Following the Iberos and Romans’ Footprint in the Region ...
Following the Iberos and Romans’ Footprint in the Region of Valencia
The Region of Valencia has been inhabited for thousands of years. Proof of this is the population vestiges found in the last decades and that show how the life of the first known inhabitants of the region in the Paleolithic era and later. Skeletons, paintings found in caves, stone walls, and some remains show us the life and customs of past inhabitants.
But life in the Region of Valencia begins to take the form of a stable settlement from the Iberians, and much more with the arrival of the Romans, who built much of the current cities and left great architectural works still kept today.
There are many findings, in the three provinces of the Region of Valencia. Some well-known as the Dama d'Elx or the Roman theatre of Sagunto in the Roman case.
Iberos and Romans in the province of Castellón
In the province of Castellón, there are many examples of the presence of Iberians and Romans.
Noteworthies are the Iberian settlements of Puig de la Misericordia in Vinaròs or Puig de la Nau in Benicarló. Also the Iberian watchtowers of Lucena del Cid or a village next to the caves of Sant Josep in the Vall d'Uixó.
As for the Romans, one of the primary examples of their architecture is the Cabanes arch, which is situated on the Via Augusta. We also find Roman villas in Nules or El Forcall, thermal baths in L'Alcora, and the Roman Villa of Vinamargo, which can be visited.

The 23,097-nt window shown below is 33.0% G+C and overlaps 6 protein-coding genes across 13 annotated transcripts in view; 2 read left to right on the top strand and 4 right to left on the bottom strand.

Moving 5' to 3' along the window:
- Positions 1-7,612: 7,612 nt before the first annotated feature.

Iberos and Romans in the province of Valencia
The city of Lliria, called Edeta in the Iberian period, brings together most of the finds of the time in the province. There, we can see the Tossal de Sant Miquel and the Castellet de Bernabé. We also find Iberian settlements in Caudete de las Fuentes, Camporrobles, and Olocau.
The Romans left great works in Valencia, as much in the capital as in the ancient Saguntum. In Valencia, almost everything was destroyed although you can visit remains of the old Roman city in the Centro Arqueológico de L’Almoina or the Museo de la Historia de Valencia.
A little further north, in Sagunto, there is a Roman theatre and remains of the circus, the forum, and the temple of Diana. Also in Lliria, Chelva, and Oliva, there are essential vestiges of what in one day was the Roman Empire.
Iberos and Romans in the province of Alicante
In the province of Alicante have been found some of the most important treasures of the Iberian period in Spain. The famous Lady of Elche, a figure representing an Iberian lady carved in stone; and the Guerrer de Moixent, a bronze figure representing an Iberian warrior. In the counties of Alt Vinalopó, and La Contestaina there are also several Iberian settlements and remains, in Elda, Alcoy, and Moixent.
The Romans focused on the Alicante coast, especially in Lucentum, today's Alicante, and nearby towns such as Campello, Vila Joiosa, or l'Alfas del Pi. Also in Elche, they founded a city, the old Ilici, which had the commercial port Santa Pola. And in Dénia, the ancient Dianium, where Roman and Iberian remains are preserved.